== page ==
“Over the subsequent years, until 2015, this lease was never within 50 to 60 percent of what the appraisal was ... 2015 comes along, this lease goes up 200 percent. It wasn’t because the land value had gone up. It was because the protection went away.”
Koch said the delayed appraisals and lease protections were all finished, and without them future appraisals will be different — despite some increases of over 100 percent, the average rate increase in the 2015 appraisal was 17.5 percent, Koch said. Of the leases unaffected by the expiring 50 percent rate cap, the highest increase was 76 percent.
“Those anomalies that made 2015 such a weird year, a weird and almost combative process at times, are in the rear-view mirror,” Koch said.
Pitts is one of the Kenai residents advocating for the sale, rather than lease, of airport property.
Others include realtor Fred Braun, Ronald Smith, and Duane Bannock representing airport-located business Schilling Rentals. Smith and Braun both made offers for a currently unoccupied lot at the intersection of Main Street Loop and the Kenai Spur Highway, east of Bargain Basement. Braun’s was turned down last year, and on March 16 the city council voted against waiving a code requirement that would have allowed Smith to begin negotiating his purchase.
Koch said in the past, city sales of airport land were more common. Much of Kenai’s downtown commercial area once belonged to the airport.
“At one time it was fairly easy for our lease holders to come in and turn (a lease) into a purchase,” Koch said.
Koch recommended the sale to Smith to the Kenai City Council. At the Feb. 23 worksession, he presented estimates of the value to the city of a hypothetical airport property — with standard 50-year lease and 8 percent lease rate — under four scenarios: the city selling the land, leasing the land, holding the land while failing to find a lessee, or owning a vacant lease after a lessee defaults.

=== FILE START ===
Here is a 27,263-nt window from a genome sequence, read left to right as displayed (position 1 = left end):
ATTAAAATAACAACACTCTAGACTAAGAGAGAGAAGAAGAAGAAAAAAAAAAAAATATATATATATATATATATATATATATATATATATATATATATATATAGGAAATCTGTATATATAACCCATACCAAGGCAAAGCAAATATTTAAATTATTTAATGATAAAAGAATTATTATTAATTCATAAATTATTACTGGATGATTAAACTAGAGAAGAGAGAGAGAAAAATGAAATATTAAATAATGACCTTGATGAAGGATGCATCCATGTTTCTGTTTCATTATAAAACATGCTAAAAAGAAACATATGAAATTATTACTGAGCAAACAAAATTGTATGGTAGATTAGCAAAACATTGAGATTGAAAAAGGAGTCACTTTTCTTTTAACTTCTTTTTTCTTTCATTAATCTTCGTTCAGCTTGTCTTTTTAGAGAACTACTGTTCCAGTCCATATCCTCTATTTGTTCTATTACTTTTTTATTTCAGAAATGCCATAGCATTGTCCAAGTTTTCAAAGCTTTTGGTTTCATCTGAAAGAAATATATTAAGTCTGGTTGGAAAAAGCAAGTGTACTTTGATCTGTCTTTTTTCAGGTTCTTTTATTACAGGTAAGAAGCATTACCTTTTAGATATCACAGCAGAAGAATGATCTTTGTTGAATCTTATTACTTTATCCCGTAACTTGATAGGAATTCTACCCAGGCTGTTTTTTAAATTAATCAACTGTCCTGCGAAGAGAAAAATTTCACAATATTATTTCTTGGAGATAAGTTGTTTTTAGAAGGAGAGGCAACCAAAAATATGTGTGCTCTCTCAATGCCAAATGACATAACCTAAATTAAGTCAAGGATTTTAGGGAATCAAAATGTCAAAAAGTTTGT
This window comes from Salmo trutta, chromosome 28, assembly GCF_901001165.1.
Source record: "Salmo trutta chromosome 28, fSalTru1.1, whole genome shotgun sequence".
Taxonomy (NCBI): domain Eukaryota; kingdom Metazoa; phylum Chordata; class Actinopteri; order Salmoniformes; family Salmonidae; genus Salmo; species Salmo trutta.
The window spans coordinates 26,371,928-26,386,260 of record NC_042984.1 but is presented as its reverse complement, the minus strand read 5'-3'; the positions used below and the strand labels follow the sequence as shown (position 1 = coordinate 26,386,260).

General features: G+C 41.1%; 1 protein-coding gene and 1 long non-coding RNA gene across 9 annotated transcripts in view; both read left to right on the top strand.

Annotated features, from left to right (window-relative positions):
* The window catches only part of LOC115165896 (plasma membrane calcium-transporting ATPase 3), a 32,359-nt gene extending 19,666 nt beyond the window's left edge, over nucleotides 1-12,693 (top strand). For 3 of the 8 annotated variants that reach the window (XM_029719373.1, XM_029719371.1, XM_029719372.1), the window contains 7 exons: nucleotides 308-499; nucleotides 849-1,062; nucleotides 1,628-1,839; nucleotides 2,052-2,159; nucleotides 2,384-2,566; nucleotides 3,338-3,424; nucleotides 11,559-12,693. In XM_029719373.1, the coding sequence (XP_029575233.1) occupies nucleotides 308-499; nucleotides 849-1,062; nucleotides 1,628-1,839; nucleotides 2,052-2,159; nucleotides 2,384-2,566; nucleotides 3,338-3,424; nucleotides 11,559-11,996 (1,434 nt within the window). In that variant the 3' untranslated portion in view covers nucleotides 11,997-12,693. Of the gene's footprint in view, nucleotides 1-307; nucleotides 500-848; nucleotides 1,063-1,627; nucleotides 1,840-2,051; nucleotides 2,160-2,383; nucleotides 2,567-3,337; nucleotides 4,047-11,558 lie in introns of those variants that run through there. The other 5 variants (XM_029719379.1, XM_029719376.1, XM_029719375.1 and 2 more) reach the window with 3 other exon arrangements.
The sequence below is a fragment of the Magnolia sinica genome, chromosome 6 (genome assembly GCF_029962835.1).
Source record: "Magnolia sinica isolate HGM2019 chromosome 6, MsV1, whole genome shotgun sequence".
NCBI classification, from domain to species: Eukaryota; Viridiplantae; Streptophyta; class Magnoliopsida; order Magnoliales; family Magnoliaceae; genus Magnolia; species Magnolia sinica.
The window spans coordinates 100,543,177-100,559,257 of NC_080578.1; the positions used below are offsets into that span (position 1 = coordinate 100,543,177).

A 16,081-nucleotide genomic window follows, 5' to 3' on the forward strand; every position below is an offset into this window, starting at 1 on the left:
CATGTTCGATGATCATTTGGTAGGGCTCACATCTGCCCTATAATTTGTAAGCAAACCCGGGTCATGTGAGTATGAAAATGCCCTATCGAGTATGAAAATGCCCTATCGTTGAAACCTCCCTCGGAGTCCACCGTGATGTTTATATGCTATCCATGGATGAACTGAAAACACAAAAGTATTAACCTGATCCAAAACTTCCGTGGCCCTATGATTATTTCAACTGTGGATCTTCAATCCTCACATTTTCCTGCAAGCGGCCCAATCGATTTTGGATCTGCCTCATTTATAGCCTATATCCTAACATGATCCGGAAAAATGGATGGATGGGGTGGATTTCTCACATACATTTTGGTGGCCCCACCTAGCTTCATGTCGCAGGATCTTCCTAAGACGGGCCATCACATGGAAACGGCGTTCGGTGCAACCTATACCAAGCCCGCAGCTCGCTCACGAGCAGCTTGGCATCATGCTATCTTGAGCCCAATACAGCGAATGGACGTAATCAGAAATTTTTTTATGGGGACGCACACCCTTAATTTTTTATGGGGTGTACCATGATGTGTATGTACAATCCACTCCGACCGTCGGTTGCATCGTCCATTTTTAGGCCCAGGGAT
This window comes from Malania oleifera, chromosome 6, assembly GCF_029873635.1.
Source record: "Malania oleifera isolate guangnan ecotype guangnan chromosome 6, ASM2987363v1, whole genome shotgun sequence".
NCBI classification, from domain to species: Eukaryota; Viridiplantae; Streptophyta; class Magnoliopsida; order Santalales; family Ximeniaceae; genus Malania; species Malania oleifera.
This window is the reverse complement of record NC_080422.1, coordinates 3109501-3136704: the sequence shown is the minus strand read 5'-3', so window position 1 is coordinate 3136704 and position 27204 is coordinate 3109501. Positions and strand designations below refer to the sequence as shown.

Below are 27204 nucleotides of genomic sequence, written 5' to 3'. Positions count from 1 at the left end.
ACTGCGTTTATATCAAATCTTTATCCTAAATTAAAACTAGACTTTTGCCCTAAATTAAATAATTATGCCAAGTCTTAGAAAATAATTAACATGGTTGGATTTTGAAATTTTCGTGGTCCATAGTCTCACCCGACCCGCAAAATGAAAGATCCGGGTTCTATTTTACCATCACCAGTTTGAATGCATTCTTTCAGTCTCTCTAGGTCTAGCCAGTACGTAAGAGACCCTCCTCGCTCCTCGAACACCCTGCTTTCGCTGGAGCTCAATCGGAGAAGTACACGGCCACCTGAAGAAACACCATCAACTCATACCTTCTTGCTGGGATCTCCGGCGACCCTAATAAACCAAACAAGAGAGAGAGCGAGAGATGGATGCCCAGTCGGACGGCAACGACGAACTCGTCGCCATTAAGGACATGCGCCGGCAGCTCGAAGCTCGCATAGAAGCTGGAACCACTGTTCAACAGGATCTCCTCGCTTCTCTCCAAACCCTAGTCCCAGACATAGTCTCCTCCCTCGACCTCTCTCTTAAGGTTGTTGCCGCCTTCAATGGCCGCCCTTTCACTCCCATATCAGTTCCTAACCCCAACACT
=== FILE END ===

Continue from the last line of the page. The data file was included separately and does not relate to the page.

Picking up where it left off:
Scenarios similar to those analyzed have occurred in reality. Kenai’s Alaskalanes Bowling Alley, a building on airport land, was vacated after lessee Ken Liedes closed the business and became unable to make annual payments. The currently vacant lease at the corner of the Kenai Spur Highway and Main Street Loop road that Smith and Braun made offers on has a similar history.
“Over the last 10 years we had a smoke shop in there that failed, that owes us money we’ll probably never collect,” Koch said. “We had a portion of the lot under a special use permit for a temporary restaurant that was in there.”
Prior to 2013, the lot was leased to Golden Eagle Tobacco, whose owner Sun Sims owed Kenai $5,959 when her business failed. Sims subleased part of the lot to Davis and Sons Pit Barbecue restaurant.
Koch’s analysis assumed the income from a sale or lease would be invested and would grow at an annual rate of 5 percent.
If the property is successfully leased for 50 years, the larger one-time sale earnings outvalues the accumulated lease earnings for the first 15 years of the lease, after which the accumulated value of the annual lease payments becomes increasingly larger than the invested sale earnings. At the end of 50 years, the lease outvalues the sale by $1.8 million.
Koch compared this scenario to those in which the property remains unleased for 10 years and for twenty. In the 10 year vacancy scenario the lease outvalues the sale after 37 years, and is worth $455,828 more at the end of 50 years. The 20 year vacancy scenario, the sale earning win with a final value greater by $613,296.
The Kenai City council voted 3-2 (with one absence) against selling to Smith at their March 16 meeting. At the council’s next meeting on April 6, members will vote on whether to re-examine the possibility of a sale.
At the Feb. 23 Airport Commission-Council work session, airport commissioner James Bielefeld — himself an airport leaseholder who had a large rate increase in the 2015 appraisal — advocated reforming the lease rules, saying “the airport will make more money by having more customers, rather than taking more from the existing customers.”
“We all recognize that the Kenai Airport is a jewel,” Bielefeld said. “... We have no problems operating there. The approach facilities are the best on the Peninsula, everything’s up to date. What we need here are more customers, more people leasing land on the airport. We’ve touched on uncertainties here. I would propose fixing this whole lease situation not with bandaids, but with a whole new program for the city.”
Reach Ben Boettger at firstname.lastname@example.org.